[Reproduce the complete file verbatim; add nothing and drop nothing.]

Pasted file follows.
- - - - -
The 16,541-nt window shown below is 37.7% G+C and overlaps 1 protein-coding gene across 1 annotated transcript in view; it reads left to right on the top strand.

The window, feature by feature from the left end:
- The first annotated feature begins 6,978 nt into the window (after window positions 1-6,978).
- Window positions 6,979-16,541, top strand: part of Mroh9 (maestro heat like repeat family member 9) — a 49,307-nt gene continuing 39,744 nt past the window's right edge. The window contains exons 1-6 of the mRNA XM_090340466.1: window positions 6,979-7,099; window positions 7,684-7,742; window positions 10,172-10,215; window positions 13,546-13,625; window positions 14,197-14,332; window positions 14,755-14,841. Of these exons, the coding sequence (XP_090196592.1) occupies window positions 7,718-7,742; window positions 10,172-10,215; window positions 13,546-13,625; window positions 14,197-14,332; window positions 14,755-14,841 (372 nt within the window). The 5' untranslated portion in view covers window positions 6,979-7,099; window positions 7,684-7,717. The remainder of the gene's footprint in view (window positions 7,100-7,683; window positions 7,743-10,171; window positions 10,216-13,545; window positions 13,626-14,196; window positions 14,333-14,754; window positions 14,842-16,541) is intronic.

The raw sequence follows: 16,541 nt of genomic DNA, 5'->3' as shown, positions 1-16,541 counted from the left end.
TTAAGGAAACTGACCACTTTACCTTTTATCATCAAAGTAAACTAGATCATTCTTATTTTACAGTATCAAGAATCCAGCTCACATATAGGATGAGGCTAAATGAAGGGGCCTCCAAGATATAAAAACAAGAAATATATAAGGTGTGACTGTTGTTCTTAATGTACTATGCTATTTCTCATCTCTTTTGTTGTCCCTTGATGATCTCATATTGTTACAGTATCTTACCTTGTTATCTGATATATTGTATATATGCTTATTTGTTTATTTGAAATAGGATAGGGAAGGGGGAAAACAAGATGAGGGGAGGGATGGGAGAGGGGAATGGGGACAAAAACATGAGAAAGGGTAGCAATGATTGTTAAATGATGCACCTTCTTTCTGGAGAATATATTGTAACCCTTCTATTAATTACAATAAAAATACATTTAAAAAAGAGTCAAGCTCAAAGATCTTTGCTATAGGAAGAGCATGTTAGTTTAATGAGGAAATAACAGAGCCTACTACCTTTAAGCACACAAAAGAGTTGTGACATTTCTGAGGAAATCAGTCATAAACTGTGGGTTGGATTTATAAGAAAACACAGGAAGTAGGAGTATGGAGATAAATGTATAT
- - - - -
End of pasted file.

The 16,541-nt window shown below is 37.7% G+C and overlaps 1 protein-coding gene across 1 annotated transcript in view; it reads left to right on the top strand.

The window, feature by feature from the left end:
- The first annotated feature begins 6,978 nt into the window (after window positions 1-6,978).
- Window positions 6,979-16,541, top strand: part of Mroh9 (maestro heat like repeat family member 9) — a 49,307-nt gene continuing 39,744 nt past the window's right edge. The window contains exons 1-6 of the mRNA XM_090340466.1: window positions 6,979-7,099; window positions 7,684-7,742; window positions 10,172-10,215; window positions 13,546-13,625; window positions 14,197-14,332; window positions 14,755-14,841. Of these exons, the coding sequence (XP_090196592.1) occupies window positions 7,718-7,742; window positions 10,172-10,215; window positions 13,546-13,625; window positions 14,197-14,332; window positions 14,755-14,841 (372 nt within the window). The 5' untranslated portion in view covers window positions 6,979-7,099; window positions 7,684-7,717. The remainder of the gene's footprint in view (window positions 7,100-7,683; window positions 7,743-10,171; window positions 10,216-13,545; window positions 13,626-14,196; window positions 14,333-14,754; window positions 14,842-16,541) is intronic.

The raw sequence follows: 16,541 nt of genomic DNA, 5'->3' as shown, positions 1-16,541 counted from the left end.
TTAAGGAAACTGACCACTTTACCTTTTATCATCAAAGTAAACTAGATCATTCTTATTTTACAGTATCAAGAATCCAGCTCACATATAGGATGAGGCTAAATGAAGGGGCCTCCAAGATATAAAAACAAGAAATATATAAGGTGTGACTGTTGTTCTTAATGTACTATGCTATTTCTCATCTCTTTTGTTGTCCCTTGATGATCTCATATTGTTACAGTATCTTACCTTGTTATCTGATATATTGTATATATGCTTATTTGTTTATTTGAAATAGGATAGGGAAGGGGGAAAACAAGATGAGGGGAGGGATGGGAGAGGGGAATGGGGACAAAAACATGAGAAAGGGTAGCAATGATTGTTAAATGATGCACCTTCTTTCTGGAGAATATATTGTAACCCTTCTATTAATTACAATAAAAATACATTTAAAAAAGAGTCAAGCTCAAAGATCTTTGCTATAGGAAGAGCATGTTAGTTTAATGAGGAAATAACAGAGCCTACTACCTTTAAGCACACAAAAGAGTTGTGACATTTCTGAGGAAATCAGTCATAAACTGTGGGTTGGATTTATAAGAAAACACAGGAAGTAGGAGTATGGAGATAAATGTATAT